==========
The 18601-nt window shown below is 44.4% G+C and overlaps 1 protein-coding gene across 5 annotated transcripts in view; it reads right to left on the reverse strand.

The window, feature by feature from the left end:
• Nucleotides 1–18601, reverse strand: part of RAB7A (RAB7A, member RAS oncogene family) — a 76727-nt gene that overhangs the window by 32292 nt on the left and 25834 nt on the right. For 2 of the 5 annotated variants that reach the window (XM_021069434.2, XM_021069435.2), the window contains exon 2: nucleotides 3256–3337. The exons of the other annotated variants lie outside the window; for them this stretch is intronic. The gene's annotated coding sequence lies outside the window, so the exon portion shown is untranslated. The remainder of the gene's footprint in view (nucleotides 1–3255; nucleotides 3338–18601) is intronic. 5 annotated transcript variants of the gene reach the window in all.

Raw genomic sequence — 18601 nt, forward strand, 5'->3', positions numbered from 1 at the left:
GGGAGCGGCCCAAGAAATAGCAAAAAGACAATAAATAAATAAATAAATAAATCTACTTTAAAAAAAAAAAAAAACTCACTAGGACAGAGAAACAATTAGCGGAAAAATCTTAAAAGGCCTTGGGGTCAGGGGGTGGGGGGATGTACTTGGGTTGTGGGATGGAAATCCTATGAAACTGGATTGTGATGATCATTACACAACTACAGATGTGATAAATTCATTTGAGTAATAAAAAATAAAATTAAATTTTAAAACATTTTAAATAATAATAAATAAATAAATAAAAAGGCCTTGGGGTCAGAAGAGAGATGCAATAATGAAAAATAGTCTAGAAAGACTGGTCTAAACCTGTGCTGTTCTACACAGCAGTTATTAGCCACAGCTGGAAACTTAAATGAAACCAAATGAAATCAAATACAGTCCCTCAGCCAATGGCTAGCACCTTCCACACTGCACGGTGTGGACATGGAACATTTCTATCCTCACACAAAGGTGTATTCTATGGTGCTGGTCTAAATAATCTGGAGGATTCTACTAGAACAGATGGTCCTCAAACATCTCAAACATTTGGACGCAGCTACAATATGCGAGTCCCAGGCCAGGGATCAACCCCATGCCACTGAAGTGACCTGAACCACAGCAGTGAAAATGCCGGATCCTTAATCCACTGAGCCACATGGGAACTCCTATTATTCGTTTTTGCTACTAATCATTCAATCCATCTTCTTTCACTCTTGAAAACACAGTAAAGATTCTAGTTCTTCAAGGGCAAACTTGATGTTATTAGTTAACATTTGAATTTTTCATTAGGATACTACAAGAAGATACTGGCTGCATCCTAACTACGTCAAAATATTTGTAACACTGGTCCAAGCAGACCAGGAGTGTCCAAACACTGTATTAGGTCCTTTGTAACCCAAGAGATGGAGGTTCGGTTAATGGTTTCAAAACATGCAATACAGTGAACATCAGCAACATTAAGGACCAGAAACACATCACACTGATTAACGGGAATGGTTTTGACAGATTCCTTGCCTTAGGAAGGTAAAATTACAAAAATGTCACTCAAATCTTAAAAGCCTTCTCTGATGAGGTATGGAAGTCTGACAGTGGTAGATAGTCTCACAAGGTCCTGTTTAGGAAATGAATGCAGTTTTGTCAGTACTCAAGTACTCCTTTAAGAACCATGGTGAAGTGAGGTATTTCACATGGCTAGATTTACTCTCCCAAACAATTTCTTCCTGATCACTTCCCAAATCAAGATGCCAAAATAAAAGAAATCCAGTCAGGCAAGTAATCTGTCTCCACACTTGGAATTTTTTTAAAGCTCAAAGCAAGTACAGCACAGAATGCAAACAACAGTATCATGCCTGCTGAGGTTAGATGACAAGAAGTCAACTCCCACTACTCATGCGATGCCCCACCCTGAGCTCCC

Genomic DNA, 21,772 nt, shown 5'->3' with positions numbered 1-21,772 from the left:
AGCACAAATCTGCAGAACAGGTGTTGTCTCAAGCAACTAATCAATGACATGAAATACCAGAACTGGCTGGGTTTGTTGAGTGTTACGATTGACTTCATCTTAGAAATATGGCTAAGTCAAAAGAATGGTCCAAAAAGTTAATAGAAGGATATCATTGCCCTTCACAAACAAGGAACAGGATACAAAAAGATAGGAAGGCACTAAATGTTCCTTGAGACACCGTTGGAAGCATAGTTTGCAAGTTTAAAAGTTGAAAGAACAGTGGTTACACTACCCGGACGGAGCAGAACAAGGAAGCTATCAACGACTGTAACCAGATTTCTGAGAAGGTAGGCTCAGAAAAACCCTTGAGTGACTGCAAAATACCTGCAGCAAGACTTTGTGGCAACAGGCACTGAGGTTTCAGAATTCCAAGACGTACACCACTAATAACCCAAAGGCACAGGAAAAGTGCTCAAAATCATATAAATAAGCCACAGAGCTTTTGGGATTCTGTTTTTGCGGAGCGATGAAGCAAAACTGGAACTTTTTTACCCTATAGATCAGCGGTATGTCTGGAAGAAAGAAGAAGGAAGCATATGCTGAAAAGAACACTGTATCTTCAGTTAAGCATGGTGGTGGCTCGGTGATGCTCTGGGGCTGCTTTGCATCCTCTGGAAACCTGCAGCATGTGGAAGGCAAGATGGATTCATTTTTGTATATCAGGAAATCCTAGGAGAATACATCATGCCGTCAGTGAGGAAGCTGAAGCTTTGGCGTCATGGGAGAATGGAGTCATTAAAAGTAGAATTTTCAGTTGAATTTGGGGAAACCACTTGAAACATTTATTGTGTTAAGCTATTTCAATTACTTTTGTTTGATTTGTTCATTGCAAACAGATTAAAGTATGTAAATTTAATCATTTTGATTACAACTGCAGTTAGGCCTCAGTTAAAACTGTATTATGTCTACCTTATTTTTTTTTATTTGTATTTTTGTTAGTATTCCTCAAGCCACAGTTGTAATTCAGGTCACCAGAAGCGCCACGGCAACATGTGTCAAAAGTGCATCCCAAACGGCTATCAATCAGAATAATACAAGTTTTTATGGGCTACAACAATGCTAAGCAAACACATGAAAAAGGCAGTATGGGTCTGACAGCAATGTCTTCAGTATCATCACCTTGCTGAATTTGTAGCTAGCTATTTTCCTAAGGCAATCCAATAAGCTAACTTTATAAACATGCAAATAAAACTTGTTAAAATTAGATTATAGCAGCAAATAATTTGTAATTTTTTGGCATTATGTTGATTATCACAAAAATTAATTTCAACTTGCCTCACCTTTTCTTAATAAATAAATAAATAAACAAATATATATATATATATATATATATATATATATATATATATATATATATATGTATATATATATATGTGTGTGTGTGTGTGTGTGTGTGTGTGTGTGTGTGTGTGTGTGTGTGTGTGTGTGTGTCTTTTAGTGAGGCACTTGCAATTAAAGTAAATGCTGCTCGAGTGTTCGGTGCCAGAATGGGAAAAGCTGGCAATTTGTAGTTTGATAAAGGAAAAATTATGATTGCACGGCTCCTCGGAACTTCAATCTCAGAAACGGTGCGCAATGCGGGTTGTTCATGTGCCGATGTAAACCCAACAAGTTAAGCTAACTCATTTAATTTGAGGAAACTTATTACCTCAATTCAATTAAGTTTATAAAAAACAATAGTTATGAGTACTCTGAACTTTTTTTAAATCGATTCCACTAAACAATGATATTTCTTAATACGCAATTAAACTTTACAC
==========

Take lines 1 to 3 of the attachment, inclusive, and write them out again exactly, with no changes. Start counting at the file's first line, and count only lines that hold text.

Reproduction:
The 18601-nt window shown below is 44.4% G+C and overlaps 1 protein-coding gene across 5 annotated transcripts in view; it reads right to left on the reverse strand.

The window, feature by feature from the left end:
• Nucleotides 1–18601, reverse strand: part of RAB7A (RAB7A, member RAS oncogene family) — a 76727-nt gene that overhangs the window by 32292 nt on the left and 25834 nt on the right. For 2 of the 5 annotated variants that reach the window (XM_021069434.2, XM_021069435.2), the window contains exon 2: nucleotides 3256–3337. The exons of the other annotated variants lie outside the window; for them this stretch is intronic. The gene's annotated coding sequence lies outside the window, so the exon portion shown is untranslated. The remainder of the gene's footprint in view (nucleotides 1–3255; nucleotides 3338–18601) is intronic. 5 annotated transcript variants of the gene reach the window in all.